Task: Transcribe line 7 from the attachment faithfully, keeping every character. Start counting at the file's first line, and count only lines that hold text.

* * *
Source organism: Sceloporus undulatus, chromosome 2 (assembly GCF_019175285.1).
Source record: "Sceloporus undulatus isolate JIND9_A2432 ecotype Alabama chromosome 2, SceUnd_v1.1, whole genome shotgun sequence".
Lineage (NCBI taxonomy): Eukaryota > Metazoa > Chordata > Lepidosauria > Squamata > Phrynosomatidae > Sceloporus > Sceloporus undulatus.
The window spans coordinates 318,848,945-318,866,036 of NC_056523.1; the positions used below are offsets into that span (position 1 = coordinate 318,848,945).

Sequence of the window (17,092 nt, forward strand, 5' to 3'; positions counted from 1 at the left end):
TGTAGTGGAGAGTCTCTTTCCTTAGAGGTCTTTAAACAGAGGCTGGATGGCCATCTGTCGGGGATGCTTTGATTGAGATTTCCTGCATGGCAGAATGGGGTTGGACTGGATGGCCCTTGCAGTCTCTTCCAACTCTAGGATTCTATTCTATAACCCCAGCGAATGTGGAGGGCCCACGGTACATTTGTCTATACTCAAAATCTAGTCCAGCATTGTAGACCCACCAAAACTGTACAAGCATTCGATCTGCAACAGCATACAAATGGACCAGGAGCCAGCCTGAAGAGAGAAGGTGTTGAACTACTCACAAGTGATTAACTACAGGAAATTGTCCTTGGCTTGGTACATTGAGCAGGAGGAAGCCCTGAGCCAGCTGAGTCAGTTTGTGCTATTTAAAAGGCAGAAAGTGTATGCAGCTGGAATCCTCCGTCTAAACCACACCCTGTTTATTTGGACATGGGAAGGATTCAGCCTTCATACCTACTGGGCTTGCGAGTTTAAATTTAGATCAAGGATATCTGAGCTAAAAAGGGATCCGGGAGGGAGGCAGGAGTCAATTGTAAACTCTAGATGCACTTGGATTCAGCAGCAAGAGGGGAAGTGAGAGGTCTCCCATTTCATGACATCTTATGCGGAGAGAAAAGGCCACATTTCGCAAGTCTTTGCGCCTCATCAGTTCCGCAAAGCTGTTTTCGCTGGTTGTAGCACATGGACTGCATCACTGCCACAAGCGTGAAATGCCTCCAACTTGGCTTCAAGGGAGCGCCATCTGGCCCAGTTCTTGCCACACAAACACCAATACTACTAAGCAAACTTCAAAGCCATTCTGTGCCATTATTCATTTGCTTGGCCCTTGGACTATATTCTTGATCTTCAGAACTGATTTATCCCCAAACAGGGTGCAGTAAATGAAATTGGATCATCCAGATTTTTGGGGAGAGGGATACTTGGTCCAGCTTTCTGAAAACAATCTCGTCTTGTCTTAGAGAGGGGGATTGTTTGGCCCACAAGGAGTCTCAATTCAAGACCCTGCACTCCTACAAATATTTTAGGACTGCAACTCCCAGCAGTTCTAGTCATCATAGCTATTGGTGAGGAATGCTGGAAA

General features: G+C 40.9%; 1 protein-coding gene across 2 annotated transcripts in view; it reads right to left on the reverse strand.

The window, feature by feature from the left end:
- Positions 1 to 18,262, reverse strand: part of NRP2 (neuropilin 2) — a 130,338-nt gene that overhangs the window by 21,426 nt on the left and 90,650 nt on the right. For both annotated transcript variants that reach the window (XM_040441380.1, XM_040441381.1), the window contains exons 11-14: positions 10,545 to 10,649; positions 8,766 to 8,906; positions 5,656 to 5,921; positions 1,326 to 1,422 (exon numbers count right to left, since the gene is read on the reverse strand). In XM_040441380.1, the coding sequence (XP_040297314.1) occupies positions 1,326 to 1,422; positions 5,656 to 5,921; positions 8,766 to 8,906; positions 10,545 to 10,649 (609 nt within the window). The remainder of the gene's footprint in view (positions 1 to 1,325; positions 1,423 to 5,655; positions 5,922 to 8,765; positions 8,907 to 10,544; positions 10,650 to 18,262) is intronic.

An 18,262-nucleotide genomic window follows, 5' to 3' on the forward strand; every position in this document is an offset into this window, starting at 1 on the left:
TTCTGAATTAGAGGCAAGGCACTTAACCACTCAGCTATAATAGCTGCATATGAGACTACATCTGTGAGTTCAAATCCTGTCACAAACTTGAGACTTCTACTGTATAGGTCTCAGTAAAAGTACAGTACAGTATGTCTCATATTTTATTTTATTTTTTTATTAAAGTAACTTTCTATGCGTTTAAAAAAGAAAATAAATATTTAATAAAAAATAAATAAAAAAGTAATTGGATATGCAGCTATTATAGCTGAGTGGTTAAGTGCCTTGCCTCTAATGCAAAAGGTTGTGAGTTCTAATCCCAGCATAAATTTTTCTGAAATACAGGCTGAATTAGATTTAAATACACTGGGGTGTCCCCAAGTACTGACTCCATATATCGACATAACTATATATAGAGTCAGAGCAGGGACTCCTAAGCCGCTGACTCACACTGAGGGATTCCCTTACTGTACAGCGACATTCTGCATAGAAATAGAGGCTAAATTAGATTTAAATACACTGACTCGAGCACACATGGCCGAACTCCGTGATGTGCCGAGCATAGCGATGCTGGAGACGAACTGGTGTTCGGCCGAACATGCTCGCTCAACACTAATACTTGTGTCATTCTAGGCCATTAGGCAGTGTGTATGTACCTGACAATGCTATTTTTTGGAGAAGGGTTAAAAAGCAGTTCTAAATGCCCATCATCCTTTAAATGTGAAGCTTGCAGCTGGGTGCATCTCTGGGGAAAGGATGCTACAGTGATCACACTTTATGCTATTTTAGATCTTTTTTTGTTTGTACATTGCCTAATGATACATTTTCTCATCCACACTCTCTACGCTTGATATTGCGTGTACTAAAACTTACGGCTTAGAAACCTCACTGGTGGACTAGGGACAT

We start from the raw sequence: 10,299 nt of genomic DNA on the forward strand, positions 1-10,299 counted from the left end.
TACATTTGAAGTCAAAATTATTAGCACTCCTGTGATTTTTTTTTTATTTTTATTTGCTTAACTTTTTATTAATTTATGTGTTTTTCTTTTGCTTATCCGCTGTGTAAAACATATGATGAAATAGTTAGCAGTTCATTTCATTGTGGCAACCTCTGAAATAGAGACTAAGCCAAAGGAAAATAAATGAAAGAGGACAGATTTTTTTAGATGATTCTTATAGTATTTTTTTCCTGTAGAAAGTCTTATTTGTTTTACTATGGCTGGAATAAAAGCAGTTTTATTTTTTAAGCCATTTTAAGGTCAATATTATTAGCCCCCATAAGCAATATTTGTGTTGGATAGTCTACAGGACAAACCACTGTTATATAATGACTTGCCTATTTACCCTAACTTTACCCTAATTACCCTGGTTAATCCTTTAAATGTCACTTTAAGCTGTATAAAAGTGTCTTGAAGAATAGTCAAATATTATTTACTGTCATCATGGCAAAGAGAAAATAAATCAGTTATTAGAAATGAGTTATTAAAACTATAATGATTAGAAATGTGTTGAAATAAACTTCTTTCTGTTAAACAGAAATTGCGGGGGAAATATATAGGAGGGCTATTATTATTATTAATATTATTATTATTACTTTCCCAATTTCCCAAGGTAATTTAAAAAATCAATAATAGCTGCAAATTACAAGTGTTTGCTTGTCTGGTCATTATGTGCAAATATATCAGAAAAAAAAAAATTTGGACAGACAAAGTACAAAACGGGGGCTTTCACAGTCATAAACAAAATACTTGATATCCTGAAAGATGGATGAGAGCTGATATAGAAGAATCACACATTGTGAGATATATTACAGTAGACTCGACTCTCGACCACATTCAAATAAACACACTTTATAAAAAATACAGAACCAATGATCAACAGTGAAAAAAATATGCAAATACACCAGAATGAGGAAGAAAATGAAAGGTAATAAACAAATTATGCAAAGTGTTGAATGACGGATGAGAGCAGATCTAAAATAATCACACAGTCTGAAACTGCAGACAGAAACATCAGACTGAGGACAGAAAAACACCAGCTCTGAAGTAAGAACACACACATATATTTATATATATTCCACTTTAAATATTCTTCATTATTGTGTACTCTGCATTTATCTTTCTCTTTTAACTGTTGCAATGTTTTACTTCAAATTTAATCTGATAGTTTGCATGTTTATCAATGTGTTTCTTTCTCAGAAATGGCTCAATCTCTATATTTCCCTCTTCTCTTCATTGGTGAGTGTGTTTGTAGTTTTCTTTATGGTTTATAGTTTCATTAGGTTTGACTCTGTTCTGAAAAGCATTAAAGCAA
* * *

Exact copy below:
General features: G+C 40.9%; 1 protein-coding gene across 2 annotated transcripts in view; it reads right to left on the reverse strand.